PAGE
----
Manchester United: Hernandez Needed Rooney, Not God, at Stoke City

Clive EdwardsContributor IIISeptember 25, 2011

Hernandez: prayers unanswered
Hernandez: prayers unansweredLaurence Griffiths/Getty Images

Javier Hernandez infuriated the Stoke City fans before the game at the Britannia Stadium.

He knelt down on the centre circle seconds before the kickoff, put his hands together, raised his head skywards and prayed to God.

"What was that?" was the very loud message from the Stoke fans, though their delivery was a bit more blunt and obscene. Perhaps they found the gesture embarrassing. Or arrogant.

Either way, the prayers did not work for Hernandez.

Within three minutes of the start of the game, Stoke defender Jonathan Woodgate shoved him in the back. Hernandez went flying. A clear penalty to all except the referee.

Worse, the little Mexican striker fell badly, banged his head with a thunderous thud and damaged his leg. He limped off after five more minutes of the game, to be replaced by Michael Owen.

Nani needed no divine help to rip apart the Stoke defence. His brilliant solo effort in the first half demonstrated the difference in class between these two sides.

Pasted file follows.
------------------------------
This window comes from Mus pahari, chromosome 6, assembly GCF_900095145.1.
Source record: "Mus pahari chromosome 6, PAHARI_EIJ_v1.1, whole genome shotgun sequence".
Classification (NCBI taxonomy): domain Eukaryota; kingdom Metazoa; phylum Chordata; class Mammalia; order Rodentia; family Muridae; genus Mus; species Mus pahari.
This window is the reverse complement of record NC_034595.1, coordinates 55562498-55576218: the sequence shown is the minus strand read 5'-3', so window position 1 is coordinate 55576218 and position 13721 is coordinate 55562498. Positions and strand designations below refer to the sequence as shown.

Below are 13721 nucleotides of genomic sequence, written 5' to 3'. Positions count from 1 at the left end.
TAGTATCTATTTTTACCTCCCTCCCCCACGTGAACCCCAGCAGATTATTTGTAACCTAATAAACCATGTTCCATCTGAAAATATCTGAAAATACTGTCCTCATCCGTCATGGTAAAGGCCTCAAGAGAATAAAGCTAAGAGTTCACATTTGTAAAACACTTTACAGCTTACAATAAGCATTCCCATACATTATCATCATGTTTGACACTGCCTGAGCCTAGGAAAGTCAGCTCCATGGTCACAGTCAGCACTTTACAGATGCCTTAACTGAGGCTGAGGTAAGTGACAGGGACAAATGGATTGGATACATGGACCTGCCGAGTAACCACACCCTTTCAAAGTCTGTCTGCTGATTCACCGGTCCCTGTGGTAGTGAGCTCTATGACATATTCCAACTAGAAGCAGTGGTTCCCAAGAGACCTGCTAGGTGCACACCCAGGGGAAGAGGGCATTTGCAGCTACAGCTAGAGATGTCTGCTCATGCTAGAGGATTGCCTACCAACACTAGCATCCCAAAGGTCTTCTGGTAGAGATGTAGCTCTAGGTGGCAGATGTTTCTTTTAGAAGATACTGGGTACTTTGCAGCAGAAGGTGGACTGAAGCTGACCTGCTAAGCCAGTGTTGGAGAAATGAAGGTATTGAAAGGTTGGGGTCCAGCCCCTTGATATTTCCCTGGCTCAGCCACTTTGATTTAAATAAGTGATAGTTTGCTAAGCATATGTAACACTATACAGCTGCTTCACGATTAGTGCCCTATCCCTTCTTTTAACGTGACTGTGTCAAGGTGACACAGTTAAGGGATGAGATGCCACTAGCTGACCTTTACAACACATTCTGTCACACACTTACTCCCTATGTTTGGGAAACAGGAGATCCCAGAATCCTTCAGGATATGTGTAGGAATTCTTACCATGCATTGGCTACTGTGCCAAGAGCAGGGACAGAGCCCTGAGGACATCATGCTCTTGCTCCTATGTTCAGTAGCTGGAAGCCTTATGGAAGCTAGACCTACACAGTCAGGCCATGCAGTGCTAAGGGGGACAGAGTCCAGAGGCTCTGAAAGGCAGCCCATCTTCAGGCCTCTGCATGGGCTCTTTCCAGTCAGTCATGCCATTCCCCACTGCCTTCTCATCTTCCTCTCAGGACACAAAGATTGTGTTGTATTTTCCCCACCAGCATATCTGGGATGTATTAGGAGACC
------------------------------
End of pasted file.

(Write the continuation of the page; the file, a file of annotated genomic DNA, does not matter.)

But class is not everything. Hernandez might call on divine help, but the Potters depend more on grit, hard work and a few choice words from their down-to-earth manager at the break.

Tony Pulis' halftime team talks have done the trick before, and this time his words of wisdom worked again. Straight after the restart, new boy Peter Crouch scored a blistering header to equalise—his first for Stoke and his first ever against Manchester United

Wayne Rooney: divine presence
Wayne Rooney: divine presenceClive Brunskill/Getty Images



He could have had two or three more.

And so could United.

In stoppage time, Giggs missed a sitter.

Even players with poise and class can sometimes make a hash of things.

The single point was enough to take United back to the top of the table. But without Rooney and Hernandez, they looked a little wooden in front of goal.

Nani and Young were superb on the flanks, and both players can cut inside brilliantly.

But Berbatov labours unconvincingly, and Owen, though classy, is not as quick as he used to be.

On current form, Rooney would have wrapped the game up before Pulis could set to work in the dressing room.

More so than ever, Rooney is the spark that sets United alight. The divine inspiration.